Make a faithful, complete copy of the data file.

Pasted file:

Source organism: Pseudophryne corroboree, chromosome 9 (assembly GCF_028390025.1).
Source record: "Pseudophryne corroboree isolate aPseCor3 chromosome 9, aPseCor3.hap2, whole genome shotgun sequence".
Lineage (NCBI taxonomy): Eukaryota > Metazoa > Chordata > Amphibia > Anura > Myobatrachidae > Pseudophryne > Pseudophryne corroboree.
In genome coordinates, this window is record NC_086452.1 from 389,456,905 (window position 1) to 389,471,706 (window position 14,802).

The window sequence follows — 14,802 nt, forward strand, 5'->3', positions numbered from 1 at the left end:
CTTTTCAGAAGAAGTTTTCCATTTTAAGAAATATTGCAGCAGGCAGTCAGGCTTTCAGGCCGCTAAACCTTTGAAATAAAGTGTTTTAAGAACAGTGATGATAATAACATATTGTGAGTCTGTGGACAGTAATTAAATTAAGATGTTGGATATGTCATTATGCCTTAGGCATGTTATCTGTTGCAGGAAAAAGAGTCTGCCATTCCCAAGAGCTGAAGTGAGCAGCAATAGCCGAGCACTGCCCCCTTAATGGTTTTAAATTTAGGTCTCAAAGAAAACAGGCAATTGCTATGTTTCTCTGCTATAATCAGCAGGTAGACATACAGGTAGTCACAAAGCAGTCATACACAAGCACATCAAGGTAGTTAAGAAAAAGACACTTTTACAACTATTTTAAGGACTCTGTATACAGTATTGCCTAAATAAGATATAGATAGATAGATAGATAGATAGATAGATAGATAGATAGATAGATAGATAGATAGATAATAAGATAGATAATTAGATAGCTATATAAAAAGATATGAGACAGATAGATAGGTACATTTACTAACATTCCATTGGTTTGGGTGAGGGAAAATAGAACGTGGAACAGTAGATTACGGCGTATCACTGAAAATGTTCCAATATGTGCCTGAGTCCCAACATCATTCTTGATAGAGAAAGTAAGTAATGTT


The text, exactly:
Source organism: Pseudophryne corroboree, chromosome 9 (assembly GCF_028390025.1).
Source record: "Pseudophryne corroboree isolate aPseCor3 chromosome 9, aPseCor3.hap2, whole genome shotgun sequence".
Lineage (NCBI taxonomy): Eukaryota > Metazoa > Chordata > Amphibia > Anura > Myobatrachidae > Pseudophryne > Pseudophryne corroboree.
In genome coordinates, this window is record NC_086452.1 from 389,456,905 (window position 1) to 389,471,706 (window position 14,802).

The window sequence follows — 14,802 nt, forward strand, 5'->3', positions numbered from 1 at the left end:
CTTTTCAGAAGAAGTTTTCCATTTTAAGAAATATTGCAGCAGGCAGTCAGGCTTTCAGGCCGCTAAACCTTTGAAATAAAGTGTTTTAAGAACAGTGATGATAATAACATATTGTGAGTCTGTGGACAGTAATTAAATTAAGATGTTGGATATGTCATTATGCCTTAGGCATGTTATCTGTTGCAGGAAAAAGAGTCTGCCATTCCCAAGAGCTGAAGTGAGCAGCAATAGCCGAGCACTGCCCCCTTAATGGTTTTAAATTTAGGTCTCAAAGAAAACAGGCAATTGCTATGTTTCTCTGCTATAATCAGCAGGTAGACATACAGGTAGTCACAAAGCAGTCATACACAAGCACATCAAGGTAGTTAAGAAAAAGACACTTTTACAACTATTTTAAGGACTCTGTATACAGTATTGCCTAAATAAGATATAGATAGATAGATAGATAGATAGATAGATAGATAGATAGATAGATAGATAGATAGATAATAAGATAGATAATTAGATAGCTATATAAAAAGATATGAGACAGATAGATAGGTACATTTACTAACATTCCATTGGTTTGGGTGAGGGAAAATAGAACGTGGAACAGTAGATTACGGCGTATCACTGAAAATGTTCCAATATGTGCCTGAGTCCCAACATCATTCTTGATAGAGAAAGTAAGTAATGTT